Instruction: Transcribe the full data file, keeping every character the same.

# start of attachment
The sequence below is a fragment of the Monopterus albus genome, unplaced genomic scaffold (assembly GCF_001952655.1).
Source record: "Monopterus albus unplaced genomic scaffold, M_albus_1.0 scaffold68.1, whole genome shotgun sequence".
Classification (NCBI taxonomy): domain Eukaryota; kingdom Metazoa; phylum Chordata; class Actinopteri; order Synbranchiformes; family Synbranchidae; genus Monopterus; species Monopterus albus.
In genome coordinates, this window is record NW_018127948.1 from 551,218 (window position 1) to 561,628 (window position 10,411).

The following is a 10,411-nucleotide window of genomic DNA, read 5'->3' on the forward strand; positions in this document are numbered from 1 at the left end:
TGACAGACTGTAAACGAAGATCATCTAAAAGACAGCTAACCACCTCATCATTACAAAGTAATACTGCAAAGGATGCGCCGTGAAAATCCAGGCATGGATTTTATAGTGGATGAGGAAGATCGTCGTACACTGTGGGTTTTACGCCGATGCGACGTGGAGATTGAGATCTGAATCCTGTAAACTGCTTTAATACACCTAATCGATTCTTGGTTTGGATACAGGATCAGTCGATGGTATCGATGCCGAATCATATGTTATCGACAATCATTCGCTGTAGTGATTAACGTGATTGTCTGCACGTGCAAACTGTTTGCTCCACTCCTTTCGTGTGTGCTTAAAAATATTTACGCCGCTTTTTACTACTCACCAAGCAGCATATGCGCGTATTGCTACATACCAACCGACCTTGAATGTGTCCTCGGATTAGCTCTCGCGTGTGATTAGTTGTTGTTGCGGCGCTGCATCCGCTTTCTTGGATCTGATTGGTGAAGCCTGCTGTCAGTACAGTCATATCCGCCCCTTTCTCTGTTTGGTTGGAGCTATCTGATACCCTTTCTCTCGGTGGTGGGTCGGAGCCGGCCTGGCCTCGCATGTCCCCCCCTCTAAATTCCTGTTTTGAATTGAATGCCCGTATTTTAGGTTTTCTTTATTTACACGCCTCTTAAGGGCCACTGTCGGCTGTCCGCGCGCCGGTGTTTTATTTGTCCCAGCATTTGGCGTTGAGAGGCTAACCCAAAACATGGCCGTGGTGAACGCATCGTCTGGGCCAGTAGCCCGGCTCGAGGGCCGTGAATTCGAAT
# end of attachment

The sequence below is a fragment of the Monopterus albus genome, unplaced genomic scaffold (assembly GCF_001952655.1).
Source record: "Monopterus albus unplaced genomic scaffold, M_albus_1.0 scaffold68.1, whole genome shotgun sequence".
Classification (NCBI taxonomy): domain Eukaryota; kingdom Metazoa; phylum Chordata; class Actinopteri; order Synbranchiformes; family Synbranchidae; genus Monopterus; species Monopterus albus.
In genome coordinates, this window is record NW_018127948.1 from 551,218 (window position 1) to 561,628 (window position 10,411).

The following is a 10,411-nucleotide window of genomic DNA, read 5'->3' on the forward strand; positions in this document are numbered from 1 at the left end:
TGACAGACTGTAAACGAAGATCATCTAAAAGACAGCTAACCACCTCATCATTACAAAGTAATACTGCAAAGGATGCGCCGTGAAAATCCAGGCATGGATTTTATAGTGGATGAGGAAGATCGTCGTACACTGTGGGTTTTACGCCGATGCGACGTGGAGATTGAGATCTGAATCCTGTAAACTGCTTTAATACACCTAATCGATTCTTGGTTTGGATACAGGATCAGTCGATGGTATCGATGCCGAATCATATGTTATCGACAATCATTCGCTGTAGTGATTAACGTGATTGTCTGCACGTGCAAACTGTTTGCTCCACTCCTTTCGTGTGTGCTTAAAAATATTTACGCCGCTTTTTACTACTCACCAAGCAGCATATGCGCGTATTGCTACATACCAACCGACCTTGAATGTGTCCTCGGATTAGCTCTCGCGTGTGATTAGTTGTTGTTGCGGCGCTGCATCCGCTTTCTTGGATCTGATTGGTGAAGCCTGCTGTCAGTACAGTCATATCCGCCCCTTTCTCTGTTTGGTTGGAGCTATCTGATACCCTTTCTCTCGGTGGTGGGTCGGAGCCGGCCTGGCCTCGCATGTCCCCCCCTCTAAATTCCTGTTTTGAATTGAATGCCCGTATTTTAGGTTTTCTTTATTTACACGCCTCTTAAGGGCCACTGTCGGCTGTCCGCGCGCCGGTGTTTTATTTGTCCCAGCATTTGGCGTTGAGAGGCTAACCCAAAACATGGCCGTGGTGAACGCATCGTCTGGGCCAGTAGCCCGGCTCGAGGGCCGTGAATTCGAAT